When most of us think about yoga, our first thought is of improving our flexibility. Other benefits include added strength, balance, and mindfulness, but one of the biggest bonuses to a regular practice happens in your mid-section. Today, we’re going to outline some of the best yoga poses for core strength!
Locust Pose (Salabhasana)
Locust pose is one of the best poses for beginners to build core strength. In yoga, it’s important that we don’t compare our practice to others’ practice and that we keep in mind that we all start from somewhere.
Locust pose can be accessed by coming down onto our mat, stomach down, and allowing our hands to lie down by our sides (imagine how you might lie during a massage). From here, we’re going to pick our chest and head up by activating our abdomen and the muscles of our back. Our chest should lift first, followed by our head.
When starting out, be careful not to try to bring your head and chest up too high too quickly. You want to be gentle with your body in starting. Even a slight back bend and chest lift may activate muscles that many of us don’t use on a regular basis.
Boat Pose (Navasana)
Getting into Boat Pose isn’t overly complicated. But the major thing you want to avoid is dumping into your abdomen and lower back. Focus on keeping a broad chest, tightening your lower abdomen muscles, and activating your glutes, hamstrings, and quadriceps.
This is an ab-burner, so take it easy on yourself at first. You’re better off trying this pose in short, small increments at first, rather than trying to hold it for an extended amount of time right off the bat!
Many people think of plank as a prolonged push-up position. But our hands (in proper plank) should be closer together than they would normally be in a push-up position. Furthermore, we want our body to essentially become a board; one straight line from ankles to the crown of our head.
A lot of your adjustments in plank will come at your hips. As you experiment, you’ll be able to feel when your hips are dropping or when they’re up too high and your arms are doing more work than your abs. In a true plank position, those abs are certainly going to feel it!
Chair Pose (Utkatasana)
Every good yoga pose (like every solid house) starts from the foundation. In chair pose, the big toes of your feet should be touching while your heels remain slightly apart. Your hands float over your head, ideally so that your upper arms are right next to your ears (this may be a challenge for people with tight shoulders, but simply raise your arms as far as you can without experiencing pain).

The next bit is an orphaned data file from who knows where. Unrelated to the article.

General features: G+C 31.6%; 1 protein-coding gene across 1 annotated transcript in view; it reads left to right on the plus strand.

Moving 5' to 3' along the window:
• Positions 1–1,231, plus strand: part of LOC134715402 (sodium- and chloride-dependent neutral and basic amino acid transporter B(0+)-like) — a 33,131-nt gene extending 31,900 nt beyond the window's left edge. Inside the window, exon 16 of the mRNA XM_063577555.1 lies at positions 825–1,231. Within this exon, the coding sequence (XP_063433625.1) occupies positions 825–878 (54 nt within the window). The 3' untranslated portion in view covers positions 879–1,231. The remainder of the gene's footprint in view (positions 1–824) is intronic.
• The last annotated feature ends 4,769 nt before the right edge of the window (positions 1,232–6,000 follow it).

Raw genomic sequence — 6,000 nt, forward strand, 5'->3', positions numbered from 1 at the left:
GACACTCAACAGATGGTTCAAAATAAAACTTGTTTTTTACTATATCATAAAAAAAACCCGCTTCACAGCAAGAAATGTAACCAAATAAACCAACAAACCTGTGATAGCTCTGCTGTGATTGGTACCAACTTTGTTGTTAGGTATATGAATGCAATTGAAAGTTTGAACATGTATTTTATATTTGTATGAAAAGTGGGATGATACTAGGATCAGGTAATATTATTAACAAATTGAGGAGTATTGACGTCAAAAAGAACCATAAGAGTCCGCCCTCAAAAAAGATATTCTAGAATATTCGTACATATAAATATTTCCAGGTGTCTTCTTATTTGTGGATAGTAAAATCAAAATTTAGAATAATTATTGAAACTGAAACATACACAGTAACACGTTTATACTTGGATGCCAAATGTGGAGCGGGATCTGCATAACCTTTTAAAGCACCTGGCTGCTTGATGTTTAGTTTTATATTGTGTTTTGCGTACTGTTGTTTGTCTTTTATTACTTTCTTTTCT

Once you sit into chair, you might feel your back arching and your tailbone wanting to pull away from your knees and chest. Try to tuck your tailbone under and straighten your back. This will force you to activate your thighs and your abs. In a true chair pose, you should be able to activate your core and lift your toes off the mat without losing balance.
Crow Pose (Bakasana)
Crow pose requires a delicate balance. For starters, your hands should mimic the distance apart that they’ll be in a correct plank pose. In other words, they should be right underneath your shoulders. As you rock forward, your goal is to settle your knees onto your triceps, effectively balancing all of your weight on your hands.
It seems as though crow pose would only be achievable for those with excessive upper body strength, but as is the case with many yoga poses, the key (as you surely have guessed) is your core. When you practice crow, be sure to focus on engaging your abs, especially as you lift your feet off the ground and find your balance point.
Side Plank (Vasisthasana)
Are you sweating yet? For me, side plank is one of the more difficult yoga poses I’ve tried. I can get into position no problem, but shortly thereafter the arm I’m balancing on begins shaking and my breath becomes short.
Like any other challenging yoga pose, breathing helps! Even if you’re taking short, quick breaths in and out through your nose, you’re doing better than losing track of your breath entirely.
In side plank, try to keep your hips from dropping towards your mat. This requires activating whichever side body is closest to the map and pulling your hips up to keep them parallel with the rest of your body. And yes, we’re sweating now!